Women of Welcome
Pharaoh’s daughter and her servants must have been stunned. What they had found, they now had to face. A vulnerable child was crying in the same river where other children had not survived. Was he hungry or sick? Where was his mother? None of them could nurse (that we know of), and bringing him back to the palace seemed unthinkable. Or was it?
It’s common for daughters at some point in their lives to assert their own will against even the kindest of fathers, but defying a pharaoh was surely unlike any modern-day teenage rebellion.
As the chief justice of the royal court, the supreme commander of the army, and the high priest of all religions, pharaohs were divine kings in Egyptian culture. They were considered the mediator between the gods and man, carrying complete authority in all aspects of life. The “right” things in Egyptian culture were defined by what Pharaoh loved, and the “wrong/unworthy” things were defined by what he hated.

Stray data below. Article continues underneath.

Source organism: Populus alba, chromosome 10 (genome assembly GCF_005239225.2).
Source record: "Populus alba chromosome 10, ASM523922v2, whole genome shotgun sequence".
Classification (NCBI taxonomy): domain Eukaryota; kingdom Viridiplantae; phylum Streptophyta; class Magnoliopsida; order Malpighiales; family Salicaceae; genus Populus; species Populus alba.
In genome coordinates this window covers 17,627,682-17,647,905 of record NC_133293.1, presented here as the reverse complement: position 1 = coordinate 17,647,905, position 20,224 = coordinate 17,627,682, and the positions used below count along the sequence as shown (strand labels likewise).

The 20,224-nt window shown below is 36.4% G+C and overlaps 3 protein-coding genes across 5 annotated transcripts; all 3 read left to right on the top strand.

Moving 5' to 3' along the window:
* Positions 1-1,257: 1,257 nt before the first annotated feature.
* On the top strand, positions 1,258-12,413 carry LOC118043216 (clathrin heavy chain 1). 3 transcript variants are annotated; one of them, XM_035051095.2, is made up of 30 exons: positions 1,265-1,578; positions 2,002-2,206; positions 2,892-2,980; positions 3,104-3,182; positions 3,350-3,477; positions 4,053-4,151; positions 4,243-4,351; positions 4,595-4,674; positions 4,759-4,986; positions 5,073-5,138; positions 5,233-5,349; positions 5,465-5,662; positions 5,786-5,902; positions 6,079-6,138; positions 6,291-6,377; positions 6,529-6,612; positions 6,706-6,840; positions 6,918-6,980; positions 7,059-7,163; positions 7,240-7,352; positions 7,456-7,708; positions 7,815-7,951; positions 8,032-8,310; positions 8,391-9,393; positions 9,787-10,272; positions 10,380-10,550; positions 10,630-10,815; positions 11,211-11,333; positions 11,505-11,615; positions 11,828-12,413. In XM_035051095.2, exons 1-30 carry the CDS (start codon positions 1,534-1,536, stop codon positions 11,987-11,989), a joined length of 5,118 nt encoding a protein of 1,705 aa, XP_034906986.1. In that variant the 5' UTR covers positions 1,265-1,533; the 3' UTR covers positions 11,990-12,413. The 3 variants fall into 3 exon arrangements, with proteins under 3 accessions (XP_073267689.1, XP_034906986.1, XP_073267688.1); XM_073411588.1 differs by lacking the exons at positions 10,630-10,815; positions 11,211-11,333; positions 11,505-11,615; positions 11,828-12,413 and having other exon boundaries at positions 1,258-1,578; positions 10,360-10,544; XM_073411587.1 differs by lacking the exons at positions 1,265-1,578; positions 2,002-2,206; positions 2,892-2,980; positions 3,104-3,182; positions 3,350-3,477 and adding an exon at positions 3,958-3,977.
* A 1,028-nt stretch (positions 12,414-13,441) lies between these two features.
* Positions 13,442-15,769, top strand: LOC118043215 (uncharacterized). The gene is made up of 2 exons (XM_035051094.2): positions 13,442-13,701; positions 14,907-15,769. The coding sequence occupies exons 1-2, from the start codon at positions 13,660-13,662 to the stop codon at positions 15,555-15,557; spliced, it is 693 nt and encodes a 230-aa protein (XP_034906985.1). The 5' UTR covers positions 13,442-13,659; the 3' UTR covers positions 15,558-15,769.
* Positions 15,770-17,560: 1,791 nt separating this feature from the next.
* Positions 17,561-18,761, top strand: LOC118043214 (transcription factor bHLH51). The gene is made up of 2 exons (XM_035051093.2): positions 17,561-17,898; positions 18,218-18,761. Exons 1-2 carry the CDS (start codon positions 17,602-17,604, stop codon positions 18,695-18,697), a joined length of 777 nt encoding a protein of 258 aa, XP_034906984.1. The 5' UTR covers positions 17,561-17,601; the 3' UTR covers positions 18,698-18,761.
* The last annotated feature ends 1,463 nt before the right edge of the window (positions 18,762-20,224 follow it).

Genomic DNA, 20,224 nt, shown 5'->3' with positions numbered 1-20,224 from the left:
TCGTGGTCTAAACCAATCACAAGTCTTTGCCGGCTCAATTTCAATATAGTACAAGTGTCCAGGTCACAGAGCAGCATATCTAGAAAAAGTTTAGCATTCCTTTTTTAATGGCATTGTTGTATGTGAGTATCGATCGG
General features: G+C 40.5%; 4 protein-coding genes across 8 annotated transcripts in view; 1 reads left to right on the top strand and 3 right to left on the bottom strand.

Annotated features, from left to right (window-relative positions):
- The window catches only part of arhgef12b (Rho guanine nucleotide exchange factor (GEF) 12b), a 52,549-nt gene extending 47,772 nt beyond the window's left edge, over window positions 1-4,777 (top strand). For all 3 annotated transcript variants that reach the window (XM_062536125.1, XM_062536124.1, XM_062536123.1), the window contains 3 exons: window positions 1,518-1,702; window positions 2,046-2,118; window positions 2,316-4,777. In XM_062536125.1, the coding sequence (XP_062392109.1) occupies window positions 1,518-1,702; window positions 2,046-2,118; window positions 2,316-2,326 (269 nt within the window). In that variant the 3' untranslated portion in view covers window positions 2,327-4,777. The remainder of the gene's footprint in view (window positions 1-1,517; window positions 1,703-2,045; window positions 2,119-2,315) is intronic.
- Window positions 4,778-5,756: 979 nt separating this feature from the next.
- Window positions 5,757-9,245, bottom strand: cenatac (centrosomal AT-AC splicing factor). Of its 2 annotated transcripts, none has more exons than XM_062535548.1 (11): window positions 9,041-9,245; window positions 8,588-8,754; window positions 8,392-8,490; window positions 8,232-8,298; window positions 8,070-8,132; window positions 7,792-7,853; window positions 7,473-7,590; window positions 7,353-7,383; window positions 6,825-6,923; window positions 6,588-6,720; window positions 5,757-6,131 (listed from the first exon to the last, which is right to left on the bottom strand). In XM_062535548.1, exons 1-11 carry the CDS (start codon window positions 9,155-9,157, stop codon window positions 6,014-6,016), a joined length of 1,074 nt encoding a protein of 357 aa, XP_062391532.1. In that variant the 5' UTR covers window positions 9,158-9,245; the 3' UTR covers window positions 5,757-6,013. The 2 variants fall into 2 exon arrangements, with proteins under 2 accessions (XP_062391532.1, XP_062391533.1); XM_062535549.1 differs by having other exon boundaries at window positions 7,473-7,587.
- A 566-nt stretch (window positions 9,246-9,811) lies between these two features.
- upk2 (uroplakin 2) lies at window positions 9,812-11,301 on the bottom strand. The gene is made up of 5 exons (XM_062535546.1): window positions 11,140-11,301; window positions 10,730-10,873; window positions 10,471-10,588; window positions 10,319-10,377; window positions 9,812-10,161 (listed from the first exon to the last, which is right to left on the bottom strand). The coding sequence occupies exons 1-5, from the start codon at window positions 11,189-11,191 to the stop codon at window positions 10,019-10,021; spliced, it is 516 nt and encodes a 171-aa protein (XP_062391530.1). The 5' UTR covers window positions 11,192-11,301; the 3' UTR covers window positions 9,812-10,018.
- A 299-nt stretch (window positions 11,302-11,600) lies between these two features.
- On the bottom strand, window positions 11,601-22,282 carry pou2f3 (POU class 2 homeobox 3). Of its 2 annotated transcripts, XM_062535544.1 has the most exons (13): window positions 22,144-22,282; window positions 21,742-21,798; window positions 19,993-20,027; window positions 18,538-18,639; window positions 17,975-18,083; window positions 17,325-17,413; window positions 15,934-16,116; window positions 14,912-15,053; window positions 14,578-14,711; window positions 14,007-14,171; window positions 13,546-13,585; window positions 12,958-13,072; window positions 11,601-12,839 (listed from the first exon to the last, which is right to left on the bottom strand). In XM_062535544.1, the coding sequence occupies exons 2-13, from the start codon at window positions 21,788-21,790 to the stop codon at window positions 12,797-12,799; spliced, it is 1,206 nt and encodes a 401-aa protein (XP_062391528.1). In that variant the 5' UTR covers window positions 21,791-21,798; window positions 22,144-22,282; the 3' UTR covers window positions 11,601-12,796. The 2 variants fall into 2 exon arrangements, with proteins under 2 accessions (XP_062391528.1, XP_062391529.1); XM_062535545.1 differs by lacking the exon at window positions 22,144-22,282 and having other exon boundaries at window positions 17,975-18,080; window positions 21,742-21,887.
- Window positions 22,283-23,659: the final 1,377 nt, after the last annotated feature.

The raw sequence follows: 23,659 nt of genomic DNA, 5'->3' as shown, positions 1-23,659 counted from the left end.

With no previous history or relationship with Joseph (Ex. 1:8), Pharaoh hated the ever-growing Hebrew people. Therefore, all Egyptians were to follow suit. Egyptian citizens benefited from this kind of reign and religious culture, making it even more reason for them to fall in line.
But the royal family—including Pharaoh’s daughter—would have been the most loyal followers of Pharaoh’s wishes. Pharaoh’s daughter likely didn’t know or worship God, but God used her (an outsider) and her extraordinary compassion to save his people. The irony of this story is inescapable. The evil plans set in motion by the most powerful person in the region were soon eroded by the compassion of his own daughter.
Throughout Scripture, we see how the unfolding of God’s sovereign plans has always included unlikely characters. As Christians, we believe and trust in His sovereignty. It’s what gives us hope when the world’s evil seems unrelenting.